Welcome To Week 21
Your Baby: Head's Up
Your fetus weighs just under a pound at 10-11 ounces (300 g), and stands almost 7 inches (almost 18 cm) tall. She still has lots of space to move around in her amniotic bubble, but will begin to settle down toward the end of this trimester. Most babies get into a head-down position, but some don't flip until late in the last trimester. And some turn their heads down at first, only to summersault again later.
Your Body: Diabetes During Pregnancy
What is it? Gestational diabetes is the onset of diabetes during pregnancy in a woman who didn't have the condition before. With this type of diabetes, your body resists the effects of insulin, a hormone that controls the level of sugar (glucose) in your blood. Gestational diabetes is thought to result from metabolic changes brought about by one of the hormones produced by the placenta (the human placental lactogen).
What are the symptoms? Sometimes there are none, but you may experience excessive hunger and thirst, frequent urination, or recurrent vaginal yeast infections. Then again, you may have some or all of these signs and not have gestational diabetes.
How is it diagnosed? Between 24 and 28 weeks of pregnancy, you'll take a glucose loading test to screen for the condition. This entails slugging down a sweetened solution and getting your blood drawn an hour later. If you're among the 15% of pregnant women whose tests reveal abnormal blood glucose levels, you'll need a follow-up exam, called an oral three-hour glucose tolerance test. For this one, you'll fast overnight and then drink an even sweeter solution. Your blood will then be drawn at fasting and three times over a three-hour period to measure your glucose levels.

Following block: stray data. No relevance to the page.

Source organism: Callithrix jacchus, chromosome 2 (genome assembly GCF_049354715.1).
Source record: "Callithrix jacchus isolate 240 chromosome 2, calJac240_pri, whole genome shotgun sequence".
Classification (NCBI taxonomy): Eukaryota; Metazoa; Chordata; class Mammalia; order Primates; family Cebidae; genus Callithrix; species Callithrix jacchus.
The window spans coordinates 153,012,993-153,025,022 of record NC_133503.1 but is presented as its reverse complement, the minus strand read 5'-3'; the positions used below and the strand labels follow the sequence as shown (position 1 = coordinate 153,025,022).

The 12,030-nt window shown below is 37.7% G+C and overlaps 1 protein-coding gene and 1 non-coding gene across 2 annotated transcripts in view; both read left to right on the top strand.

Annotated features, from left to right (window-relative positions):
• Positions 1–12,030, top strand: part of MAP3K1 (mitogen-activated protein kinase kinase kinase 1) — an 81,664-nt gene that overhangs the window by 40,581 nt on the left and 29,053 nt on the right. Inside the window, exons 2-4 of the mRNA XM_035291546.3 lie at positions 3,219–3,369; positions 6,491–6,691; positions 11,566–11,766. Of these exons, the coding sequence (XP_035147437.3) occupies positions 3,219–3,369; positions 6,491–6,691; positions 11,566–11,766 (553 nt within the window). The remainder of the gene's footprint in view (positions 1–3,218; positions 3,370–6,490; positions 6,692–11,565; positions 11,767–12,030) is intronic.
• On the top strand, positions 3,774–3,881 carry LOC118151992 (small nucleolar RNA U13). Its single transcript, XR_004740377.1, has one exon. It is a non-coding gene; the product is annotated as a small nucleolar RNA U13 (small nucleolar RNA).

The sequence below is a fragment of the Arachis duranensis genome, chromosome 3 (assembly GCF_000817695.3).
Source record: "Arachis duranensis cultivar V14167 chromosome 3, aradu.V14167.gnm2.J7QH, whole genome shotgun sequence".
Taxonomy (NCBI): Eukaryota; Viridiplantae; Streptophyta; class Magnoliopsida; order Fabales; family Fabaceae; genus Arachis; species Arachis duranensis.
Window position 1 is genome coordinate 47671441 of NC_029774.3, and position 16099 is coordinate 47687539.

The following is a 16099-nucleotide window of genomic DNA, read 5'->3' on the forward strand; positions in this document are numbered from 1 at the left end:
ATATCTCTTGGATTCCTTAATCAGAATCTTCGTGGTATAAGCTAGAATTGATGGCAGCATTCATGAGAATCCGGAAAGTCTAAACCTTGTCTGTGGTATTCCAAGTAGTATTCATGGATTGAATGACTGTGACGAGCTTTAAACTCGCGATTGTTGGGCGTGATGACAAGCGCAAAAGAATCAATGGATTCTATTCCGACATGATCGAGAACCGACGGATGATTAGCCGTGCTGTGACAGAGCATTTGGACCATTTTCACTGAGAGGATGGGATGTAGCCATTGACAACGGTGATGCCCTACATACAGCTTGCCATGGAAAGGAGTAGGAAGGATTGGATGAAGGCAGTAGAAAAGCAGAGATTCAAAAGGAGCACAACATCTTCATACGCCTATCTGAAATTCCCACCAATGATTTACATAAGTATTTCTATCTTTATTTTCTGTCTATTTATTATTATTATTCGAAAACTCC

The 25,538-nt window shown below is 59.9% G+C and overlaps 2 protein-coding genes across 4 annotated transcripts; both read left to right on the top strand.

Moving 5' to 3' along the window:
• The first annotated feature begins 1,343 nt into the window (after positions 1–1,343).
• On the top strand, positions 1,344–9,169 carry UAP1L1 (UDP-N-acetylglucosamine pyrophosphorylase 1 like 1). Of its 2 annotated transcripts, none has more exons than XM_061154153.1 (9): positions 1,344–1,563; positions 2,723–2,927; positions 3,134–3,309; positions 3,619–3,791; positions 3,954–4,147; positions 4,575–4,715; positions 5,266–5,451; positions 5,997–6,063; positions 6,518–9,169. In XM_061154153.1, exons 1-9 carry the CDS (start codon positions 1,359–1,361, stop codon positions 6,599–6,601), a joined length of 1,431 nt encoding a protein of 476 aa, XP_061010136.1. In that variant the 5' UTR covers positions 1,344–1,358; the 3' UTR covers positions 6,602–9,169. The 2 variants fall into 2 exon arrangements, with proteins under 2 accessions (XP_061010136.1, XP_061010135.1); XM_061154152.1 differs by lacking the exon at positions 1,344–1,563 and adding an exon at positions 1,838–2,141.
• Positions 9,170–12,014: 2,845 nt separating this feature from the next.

Who's at risk? Almost 50% of the women that get gestational diabetes have no risk factors, but the other 50% are more susceptible due to preexisting factors. Women who get pregnant after age 30 are at a higher risk than younger women. If diabetes runs in your family, you have an increased risk of getting it during pregnancy. Overweight women, those with a history of a previous pregnancy with the delivery of a large infant, and those who’ve had a baby with a birth defect or a stillborn delivery all have an increased risk for getting gestational diabetes.
On That Note: Gestational Diabetes In Depth
If you're at risk for gestational diabetes or simply want to know more about the condition, click on this gestational diabetes article.
Here's a surefire way to get the glucose down without making your stomach turn: Refrigerate the sweet solution overnight so that it's cold when you drink it, and sip it slowly with a straw over a 10-minute period. Both of these tricks tame the sickly sweet taste and make the medicine go down in the most delightful way.
Reviewed By: Irina Burd, MD, PhD, Maternal Fetal Medicine, Johns Hopkins University, Baltimore, MD. Review provided by VeriMed Healthcare Network.